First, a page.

Black concludes by taking a closer look at the results produced by the survey of the British public, and determines, weakly, that theirs “and their leaders’ perceptions of climate change, in the UK and elsewhere, are not significantly out of step”.

Here, again, Black sees the world upside down. He can point to as many opinion polls and interpret them in as many ways as he likes: environmentalism has never been tested in the UK at the only poll that counts – democratic elections. Fear (climate porn), and hashed-together international frameworks (Copenhagen) – not democracy – are the vehicles through which environmental ideology cements itself in public institutions. Environmentalism’s influence within the establishment is ascendant precisely because the political establishment has such trouble connecting itself with the public.

Tipping Point for the Climate Porn Industry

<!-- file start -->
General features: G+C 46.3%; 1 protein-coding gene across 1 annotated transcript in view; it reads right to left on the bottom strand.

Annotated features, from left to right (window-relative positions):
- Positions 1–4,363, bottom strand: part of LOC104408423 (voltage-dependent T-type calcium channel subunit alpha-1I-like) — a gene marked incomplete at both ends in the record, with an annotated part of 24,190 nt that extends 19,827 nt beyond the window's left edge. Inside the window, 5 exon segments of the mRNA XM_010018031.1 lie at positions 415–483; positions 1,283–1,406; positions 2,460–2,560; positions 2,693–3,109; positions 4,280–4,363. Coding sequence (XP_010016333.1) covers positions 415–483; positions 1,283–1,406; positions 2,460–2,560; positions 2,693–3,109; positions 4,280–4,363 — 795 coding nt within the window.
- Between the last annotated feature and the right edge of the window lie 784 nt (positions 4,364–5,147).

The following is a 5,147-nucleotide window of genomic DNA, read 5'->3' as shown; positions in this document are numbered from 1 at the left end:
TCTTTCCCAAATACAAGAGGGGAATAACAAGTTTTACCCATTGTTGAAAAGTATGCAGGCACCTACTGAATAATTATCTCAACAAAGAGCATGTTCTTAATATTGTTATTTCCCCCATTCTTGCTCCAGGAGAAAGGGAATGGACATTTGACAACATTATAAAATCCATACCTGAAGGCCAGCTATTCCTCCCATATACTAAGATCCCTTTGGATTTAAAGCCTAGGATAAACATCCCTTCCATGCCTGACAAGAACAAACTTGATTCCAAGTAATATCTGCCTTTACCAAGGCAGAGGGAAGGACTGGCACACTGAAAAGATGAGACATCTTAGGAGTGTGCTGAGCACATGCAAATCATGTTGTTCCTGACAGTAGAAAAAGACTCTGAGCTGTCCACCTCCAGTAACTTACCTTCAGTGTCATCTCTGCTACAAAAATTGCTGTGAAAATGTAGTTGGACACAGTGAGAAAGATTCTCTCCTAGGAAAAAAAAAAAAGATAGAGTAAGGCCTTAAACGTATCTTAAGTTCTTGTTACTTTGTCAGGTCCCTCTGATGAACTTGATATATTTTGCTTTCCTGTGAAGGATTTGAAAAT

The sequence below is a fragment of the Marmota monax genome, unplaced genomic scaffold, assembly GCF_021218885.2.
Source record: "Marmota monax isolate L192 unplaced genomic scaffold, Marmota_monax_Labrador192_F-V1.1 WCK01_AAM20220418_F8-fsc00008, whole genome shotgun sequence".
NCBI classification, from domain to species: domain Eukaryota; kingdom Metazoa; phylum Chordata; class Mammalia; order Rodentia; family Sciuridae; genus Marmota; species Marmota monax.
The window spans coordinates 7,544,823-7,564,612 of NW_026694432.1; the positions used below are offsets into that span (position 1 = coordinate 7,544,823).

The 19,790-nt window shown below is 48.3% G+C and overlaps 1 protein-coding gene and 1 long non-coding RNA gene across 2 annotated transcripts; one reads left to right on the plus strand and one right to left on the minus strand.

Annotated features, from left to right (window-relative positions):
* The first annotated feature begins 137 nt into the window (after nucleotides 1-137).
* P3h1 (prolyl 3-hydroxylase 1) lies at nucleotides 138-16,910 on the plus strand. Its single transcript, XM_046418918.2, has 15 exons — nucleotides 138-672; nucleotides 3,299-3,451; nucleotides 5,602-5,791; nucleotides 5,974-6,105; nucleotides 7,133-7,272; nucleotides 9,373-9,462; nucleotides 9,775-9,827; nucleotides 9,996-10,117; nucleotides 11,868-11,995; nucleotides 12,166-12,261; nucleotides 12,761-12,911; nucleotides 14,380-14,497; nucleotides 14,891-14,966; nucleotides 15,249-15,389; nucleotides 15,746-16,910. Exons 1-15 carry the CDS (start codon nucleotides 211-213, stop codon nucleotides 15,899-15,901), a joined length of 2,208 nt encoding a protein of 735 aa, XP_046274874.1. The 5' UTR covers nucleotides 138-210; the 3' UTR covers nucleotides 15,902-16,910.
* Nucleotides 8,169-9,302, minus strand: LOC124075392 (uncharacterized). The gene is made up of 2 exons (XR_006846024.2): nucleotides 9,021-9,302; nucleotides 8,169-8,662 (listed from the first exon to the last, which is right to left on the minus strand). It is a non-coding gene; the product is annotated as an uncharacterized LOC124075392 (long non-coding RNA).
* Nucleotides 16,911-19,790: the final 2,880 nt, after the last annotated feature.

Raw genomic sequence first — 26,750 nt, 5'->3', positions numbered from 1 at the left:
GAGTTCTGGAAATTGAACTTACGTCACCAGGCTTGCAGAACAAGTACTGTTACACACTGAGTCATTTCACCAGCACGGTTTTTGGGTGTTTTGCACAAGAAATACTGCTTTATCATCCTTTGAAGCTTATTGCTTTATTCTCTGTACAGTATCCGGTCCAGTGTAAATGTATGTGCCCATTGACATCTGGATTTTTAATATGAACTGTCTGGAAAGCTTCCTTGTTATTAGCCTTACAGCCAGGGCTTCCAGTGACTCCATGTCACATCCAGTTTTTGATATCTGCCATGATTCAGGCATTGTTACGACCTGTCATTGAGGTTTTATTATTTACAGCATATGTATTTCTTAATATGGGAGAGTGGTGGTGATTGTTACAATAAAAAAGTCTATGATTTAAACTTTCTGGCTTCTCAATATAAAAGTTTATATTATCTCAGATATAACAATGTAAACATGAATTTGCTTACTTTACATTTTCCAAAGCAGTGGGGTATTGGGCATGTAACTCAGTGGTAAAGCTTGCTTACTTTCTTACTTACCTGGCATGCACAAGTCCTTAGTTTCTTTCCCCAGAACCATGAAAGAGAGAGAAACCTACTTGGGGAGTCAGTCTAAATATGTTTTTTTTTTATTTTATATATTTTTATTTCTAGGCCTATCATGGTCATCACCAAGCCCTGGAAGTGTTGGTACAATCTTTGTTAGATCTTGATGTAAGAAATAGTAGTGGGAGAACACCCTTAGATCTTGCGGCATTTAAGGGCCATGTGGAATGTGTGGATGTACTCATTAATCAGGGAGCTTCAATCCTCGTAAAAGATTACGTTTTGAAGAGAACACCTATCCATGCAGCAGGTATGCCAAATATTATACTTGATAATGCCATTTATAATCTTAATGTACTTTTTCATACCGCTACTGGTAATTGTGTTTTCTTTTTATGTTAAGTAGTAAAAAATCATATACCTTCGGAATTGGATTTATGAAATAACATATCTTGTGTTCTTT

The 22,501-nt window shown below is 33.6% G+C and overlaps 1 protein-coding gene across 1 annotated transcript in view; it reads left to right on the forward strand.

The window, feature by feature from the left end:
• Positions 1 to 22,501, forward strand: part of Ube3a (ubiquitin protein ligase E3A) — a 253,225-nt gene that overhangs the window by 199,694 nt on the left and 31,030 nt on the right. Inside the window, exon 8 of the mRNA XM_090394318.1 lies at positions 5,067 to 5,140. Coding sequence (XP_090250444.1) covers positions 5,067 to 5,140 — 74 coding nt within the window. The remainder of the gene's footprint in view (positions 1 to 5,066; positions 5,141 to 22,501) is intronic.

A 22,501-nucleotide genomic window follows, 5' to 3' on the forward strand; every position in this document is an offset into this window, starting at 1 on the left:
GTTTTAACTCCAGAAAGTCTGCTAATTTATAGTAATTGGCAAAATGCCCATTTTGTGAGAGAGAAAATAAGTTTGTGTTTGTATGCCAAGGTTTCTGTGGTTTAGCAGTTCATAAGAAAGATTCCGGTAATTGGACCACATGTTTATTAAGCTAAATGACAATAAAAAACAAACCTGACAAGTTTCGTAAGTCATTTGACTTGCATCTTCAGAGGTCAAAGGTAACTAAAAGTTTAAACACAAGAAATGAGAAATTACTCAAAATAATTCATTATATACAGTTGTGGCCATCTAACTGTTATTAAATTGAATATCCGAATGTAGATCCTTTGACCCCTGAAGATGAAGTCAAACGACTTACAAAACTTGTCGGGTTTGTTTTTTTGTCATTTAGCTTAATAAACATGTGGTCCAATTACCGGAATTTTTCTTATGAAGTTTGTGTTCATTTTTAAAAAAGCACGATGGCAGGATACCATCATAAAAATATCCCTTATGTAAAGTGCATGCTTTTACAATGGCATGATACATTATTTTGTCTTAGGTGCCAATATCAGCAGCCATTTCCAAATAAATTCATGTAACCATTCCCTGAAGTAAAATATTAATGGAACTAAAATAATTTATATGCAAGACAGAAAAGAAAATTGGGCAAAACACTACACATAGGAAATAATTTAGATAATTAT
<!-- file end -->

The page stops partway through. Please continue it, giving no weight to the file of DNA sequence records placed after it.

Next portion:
Headlines don’t get much more alarmist than this…

As Tory Outcast points out, the story that the Independent Newspaper thinks a catastrophe is in fact far more mundane:

The article by Tony Patterson tells the story of two commercial vessels which have managed to navigate the North East passage and uses their success as irrefutable proof that we are all going to die.

Such high-pitched tabloidism from the ‘Independent’ is nothing new of course. It epitomises what a think-tank, the Institute for Public Policy Research (IPPR), called, in 2006, ‘Climate Porn’. A BBC article at the time, picked up the story, and quoted IPPR’s head of climate change, Simon Retallack:

“It is appropriate to call [what some of these groups publish] ‘climate porn’, because on some level it is like a disaster movie,” Mr Retallack told the BBC News website.

“The public become disempowered because it’s too big for them; and when it sounds like science fiction, there is an element of the unreal there.”

Later that year, the then Director of the Tyndall Centre, Professor Mike Hulme warned that the language being used – not just by the media, but also by politicians, campaigners, and scientists – in the discussion around climate change was increasingly removed from anything scientific, and was likely to encourage people to switch off:

But over the last few years a new environmental phenomenon has been constructed in this country – the phenomenon of “catastrophic” climate change.